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child's classroom bubble has burst. in this school in nearby high wycombe at times a third of staff and almost 300 pupils have been self—isolating. this have been self-isolating. this is the most — have been self-isolating. this is the most stressed - have been self—isolating. t'i 3 is the most stressed we have all felt. the children and their parents have felt that as well. there is realfatigue. there are lots of wonderful positive messages that we are heading back to normality and we have got to stage four of the roadmap, but that's not how it's spelt in the last couple of weeks. it's spelt in the last couple of weeks-— it's spelt in the last couple of weeks. ' :: :: :: :: ., , . of weeks. 140,000 are expected to watch the _ of weeks. 140,000 are expected to watch the grand _ of weeks. 140,000 are expected to watch the grand prix - of weeks. 140,000 are expected to watch the grand prix on - to watch the grand prix on sunday at silverstone. many more pinks seem inevitable but today downing street insisted the nhs app is doing what it was designed to do and remains one of the best tools available to tackle coronavirus. sarah campbell, bbc news. a pleasure to have your company on bbc news. now on bbc news, our world. a warning: this programme contain scenes which some viewers may find upsetting.
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human remains, possibly a female, found lying near an unoccupied house. badly decomposed. hands and wrists still bound together. 30 years ago a young woman's body was discovered in the american midwest. nobody knew who she was. it is america's silent mast disaster, that there are so many people without names. she became known as grace doh, one of an estimated 250,000 unsolved murders in the us. i was going to keep looking, i didn't care what it took. now dna from genealogy websites is revolutionising cold case murder investigations like grace's, but at what cost? we have a multibillion—dollar industry unearthing the secrets
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of our genes. industry unearthing the secrets of our genes-— of our genes. you have an absolute _ of our genes. you have an absolute right _ of our genes. you have an absolute right to - of our genes. you have an absolute right to privacy i of our genes. you have an i absolute right to privacy but at the — absolute right to privacy but at the same token we have a right— at the same token we have a right to — at the same token we have a right to not get murdered and raped — raped. so who was grace raped. — so who was grace and can america's dna detectives find out who killed her? macro iron here in the middle of the us to follow a case that has stumped the police for more than 30 years now. i am particularly interested in it because the police are using a technique involving dna tracing thatis technique involving dna tracing that is revolutionising cases of missing people and also murder investigations, but it is also controversial. in december 1990, the body of a woman was discovered near an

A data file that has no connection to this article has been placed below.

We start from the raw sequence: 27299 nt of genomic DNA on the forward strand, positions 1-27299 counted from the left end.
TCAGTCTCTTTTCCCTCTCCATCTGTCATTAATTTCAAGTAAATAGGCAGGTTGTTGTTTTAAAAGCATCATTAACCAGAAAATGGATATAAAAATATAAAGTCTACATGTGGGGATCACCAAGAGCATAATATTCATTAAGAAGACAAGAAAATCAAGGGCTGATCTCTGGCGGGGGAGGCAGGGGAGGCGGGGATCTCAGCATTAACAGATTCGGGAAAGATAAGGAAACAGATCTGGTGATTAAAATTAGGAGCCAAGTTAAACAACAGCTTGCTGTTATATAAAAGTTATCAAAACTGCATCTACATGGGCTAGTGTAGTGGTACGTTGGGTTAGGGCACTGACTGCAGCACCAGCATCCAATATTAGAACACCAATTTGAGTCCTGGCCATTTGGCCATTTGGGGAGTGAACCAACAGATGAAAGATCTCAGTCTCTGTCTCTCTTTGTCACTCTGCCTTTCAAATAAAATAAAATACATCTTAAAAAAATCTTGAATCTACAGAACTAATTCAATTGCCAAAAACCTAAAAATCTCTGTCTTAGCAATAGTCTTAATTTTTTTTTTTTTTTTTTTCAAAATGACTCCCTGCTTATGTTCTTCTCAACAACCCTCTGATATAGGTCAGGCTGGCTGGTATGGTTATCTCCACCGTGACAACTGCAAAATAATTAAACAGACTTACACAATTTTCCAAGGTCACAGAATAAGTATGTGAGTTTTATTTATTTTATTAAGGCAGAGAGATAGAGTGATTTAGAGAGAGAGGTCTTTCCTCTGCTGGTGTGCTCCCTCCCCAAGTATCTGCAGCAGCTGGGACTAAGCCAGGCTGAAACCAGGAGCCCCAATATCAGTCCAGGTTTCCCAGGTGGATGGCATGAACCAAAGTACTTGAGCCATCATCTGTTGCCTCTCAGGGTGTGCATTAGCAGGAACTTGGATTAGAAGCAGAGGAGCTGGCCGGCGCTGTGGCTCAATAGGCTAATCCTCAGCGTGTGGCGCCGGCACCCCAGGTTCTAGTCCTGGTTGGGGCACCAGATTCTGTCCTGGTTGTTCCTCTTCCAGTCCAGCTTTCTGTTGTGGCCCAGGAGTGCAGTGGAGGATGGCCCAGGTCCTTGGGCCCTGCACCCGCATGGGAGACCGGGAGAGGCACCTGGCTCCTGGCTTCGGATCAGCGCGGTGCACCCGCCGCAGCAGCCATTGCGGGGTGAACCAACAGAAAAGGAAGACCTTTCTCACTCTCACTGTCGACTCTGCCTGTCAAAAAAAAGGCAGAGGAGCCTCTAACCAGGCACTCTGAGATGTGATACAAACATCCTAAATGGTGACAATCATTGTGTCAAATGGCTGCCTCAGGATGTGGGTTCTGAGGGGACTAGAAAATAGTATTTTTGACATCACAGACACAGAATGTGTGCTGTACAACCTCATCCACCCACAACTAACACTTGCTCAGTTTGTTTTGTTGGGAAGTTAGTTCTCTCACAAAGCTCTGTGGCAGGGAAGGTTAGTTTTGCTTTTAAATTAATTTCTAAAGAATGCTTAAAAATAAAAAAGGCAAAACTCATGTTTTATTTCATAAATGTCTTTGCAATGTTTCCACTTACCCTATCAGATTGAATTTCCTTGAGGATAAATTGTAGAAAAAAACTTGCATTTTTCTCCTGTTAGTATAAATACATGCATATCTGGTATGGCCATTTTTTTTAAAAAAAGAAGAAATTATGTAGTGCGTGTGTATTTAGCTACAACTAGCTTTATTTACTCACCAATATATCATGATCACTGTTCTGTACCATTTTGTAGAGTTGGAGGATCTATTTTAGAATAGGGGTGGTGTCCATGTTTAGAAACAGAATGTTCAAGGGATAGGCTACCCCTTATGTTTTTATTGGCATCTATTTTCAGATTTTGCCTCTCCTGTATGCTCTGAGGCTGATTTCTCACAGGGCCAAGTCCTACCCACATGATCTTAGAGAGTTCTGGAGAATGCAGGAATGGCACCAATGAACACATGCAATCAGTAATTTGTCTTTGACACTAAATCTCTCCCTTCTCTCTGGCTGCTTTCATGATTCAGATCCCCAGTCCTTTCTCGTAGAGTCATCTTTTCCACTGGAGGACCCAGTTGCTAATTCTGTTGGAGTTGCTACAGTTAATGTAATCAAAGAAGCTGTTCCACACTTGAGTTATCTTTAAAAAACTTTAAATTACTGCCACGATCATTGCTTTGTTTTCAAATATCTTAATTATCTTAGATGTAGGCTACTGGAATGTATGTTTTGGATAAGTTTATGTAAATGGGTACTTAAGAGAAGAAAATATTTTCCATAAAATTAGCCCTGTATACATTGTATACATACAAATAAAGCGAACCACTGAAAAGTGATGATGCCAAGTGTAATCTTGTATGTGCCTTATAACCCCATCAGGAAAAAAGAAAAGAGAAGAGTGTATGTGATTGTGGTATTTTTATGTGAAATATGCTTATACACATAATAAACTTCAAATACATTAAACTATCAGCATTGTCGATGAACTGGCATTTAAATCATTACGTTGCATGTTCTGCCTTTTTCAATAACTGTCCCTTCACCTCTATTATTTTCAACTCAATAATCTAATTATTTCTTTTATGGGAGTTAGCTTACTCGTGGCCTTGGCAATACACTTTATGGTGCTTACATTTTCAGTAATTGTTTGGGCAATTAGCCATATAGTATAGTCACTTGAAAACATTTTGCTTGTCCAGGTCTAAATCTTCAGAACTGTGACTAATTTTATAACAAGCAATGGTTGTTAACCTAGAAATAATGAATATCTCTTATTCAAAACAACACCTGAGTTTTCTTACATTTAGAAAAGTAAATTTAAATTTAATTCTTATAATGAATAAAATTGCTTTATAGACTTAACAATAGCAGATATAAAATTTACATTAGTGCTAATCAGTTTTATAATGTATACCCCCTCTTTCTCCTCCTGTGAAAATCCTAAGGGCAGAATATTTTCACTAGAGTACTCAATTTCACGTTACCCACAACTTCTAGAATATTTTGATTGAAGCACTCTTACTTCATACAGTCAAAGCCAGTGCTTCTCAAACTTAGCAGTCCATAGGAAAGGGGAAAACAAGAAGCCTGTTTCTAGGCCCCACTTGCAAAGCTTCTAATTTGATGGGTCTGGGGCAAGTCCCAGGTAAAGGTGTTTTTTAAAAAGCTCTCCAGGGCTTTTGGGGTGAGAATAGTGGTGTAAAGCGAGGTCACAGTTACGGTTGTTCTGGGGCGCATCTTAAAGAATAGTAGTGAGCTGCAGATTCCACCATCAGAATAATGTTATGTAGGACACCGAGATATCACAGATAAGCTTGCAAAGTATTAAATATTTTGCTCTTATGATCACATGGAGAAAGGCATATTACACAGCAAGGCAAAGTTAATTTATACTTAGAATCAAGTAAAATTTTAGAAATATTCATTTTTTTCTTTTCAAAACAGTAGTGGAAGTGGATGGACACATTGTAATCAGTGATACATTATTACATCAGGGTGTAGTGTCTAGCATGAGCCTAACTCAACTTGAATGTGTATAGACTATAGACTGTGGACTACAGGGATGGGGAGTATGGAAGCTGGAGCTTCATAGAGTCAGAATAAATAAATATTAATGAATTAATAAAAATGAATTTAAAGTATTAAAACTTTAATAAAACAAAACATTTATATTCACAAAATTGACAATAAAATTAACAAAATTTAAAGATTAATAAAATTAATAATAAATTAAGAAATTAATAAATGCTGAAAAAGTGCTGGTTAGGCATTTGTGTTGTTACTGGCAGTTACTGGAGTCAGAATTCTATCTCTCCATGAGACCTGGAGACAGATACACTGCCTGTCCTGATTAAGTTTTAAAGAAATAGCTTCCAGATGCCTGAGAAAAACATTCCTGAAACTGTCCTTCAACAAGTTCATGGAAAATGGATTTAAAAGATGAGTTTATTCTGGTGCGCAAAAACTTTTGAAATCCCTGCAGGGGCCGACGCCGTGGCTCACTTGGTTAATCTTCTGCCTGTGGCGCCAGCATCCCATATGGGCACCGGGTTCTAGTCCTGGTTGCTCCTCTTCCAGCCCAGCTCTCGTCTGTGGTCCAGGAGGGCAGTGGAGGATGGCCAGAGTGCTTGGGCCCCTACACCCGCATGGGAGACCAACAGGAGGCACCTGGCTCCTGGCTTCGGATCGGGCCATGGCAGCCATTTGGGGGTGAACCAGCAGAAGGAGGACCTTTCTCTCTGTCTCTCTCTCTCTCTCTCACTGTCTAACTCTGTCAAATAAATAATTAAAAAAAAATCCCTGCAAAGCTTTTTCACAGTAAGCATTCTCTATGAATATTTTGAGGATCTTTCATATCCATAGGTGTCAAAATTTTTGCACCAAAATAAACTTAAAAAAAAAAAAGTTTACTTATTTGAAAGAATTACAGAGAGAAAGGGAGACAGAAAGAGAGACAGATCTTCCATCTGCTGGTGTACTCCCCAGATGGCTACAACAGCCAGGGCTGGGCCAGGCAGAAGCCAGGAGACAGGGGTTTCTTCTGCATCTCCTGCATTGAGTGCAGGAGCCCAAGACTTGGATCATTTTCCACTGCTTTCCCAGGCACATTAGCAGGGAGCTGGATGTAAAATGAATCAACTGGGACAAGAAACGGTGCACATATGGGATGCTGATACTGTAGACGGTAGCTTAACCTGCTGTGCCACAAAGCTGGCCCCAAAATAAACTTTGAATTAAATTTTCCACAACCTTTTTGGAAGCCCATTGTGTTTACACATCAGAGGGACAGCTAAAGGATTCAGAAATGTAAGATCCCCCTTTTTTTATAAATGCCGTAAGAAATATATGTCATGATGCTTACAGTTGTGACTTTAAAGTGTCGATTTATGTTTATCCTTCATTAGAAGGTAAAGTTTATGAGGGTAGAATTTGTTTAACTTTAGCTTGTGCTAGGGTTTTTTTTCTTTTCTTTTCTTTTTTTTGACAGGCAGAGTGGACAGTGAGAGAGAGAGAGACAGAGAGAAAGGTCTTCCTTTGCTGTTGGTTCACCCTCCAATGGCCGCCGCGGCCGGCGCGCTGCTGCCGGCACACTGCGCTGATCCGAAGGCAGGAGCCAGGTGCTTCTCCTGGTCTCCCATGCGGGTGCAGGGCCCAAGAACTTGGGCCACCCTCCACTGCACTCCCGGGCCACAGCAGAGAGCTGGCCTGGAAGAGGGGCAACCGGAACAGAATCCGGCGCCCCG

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abandoned farmhouse in mcdonald county south—western missouri. the victim had been restrained with six types of rope. the police knew she had been murdered, but little else. 0scar tally road? 0scar tally road 7 awesome! 0scar tally road? awesome! we will see una bit. thanks. wow! this really is a dirt road. we are in the middle of nowhere stop behind, i'mjames. nice to meet you. stop behind, i'm james. nice to meet yon-— meet you. i'm gary from up the road. meet you. i'm gary from up the road- are _ meet you. i'm gary from up the road. are lovely _ meet you. i'm gary from up the road. are lovely to _ meet you. i'm gary from up the road. are lovely to meet - meet you. i'm gary from up the road. are lovely to meet you. l road. are lovely to meet you. lieutenant — road. are lovely to meet you. lieutenant hall— road. are lovely to meet you. lieutenant hall has _ road. are lovely to meet you. lieutenant hall has been - lieutenant hall has been working the case for 14 years. although he has driven by, he has never been to the site where the body was found. gary pugh, a neighbour, who lived on the road at the time of the discovery, has come to pinpoint the exact location. can you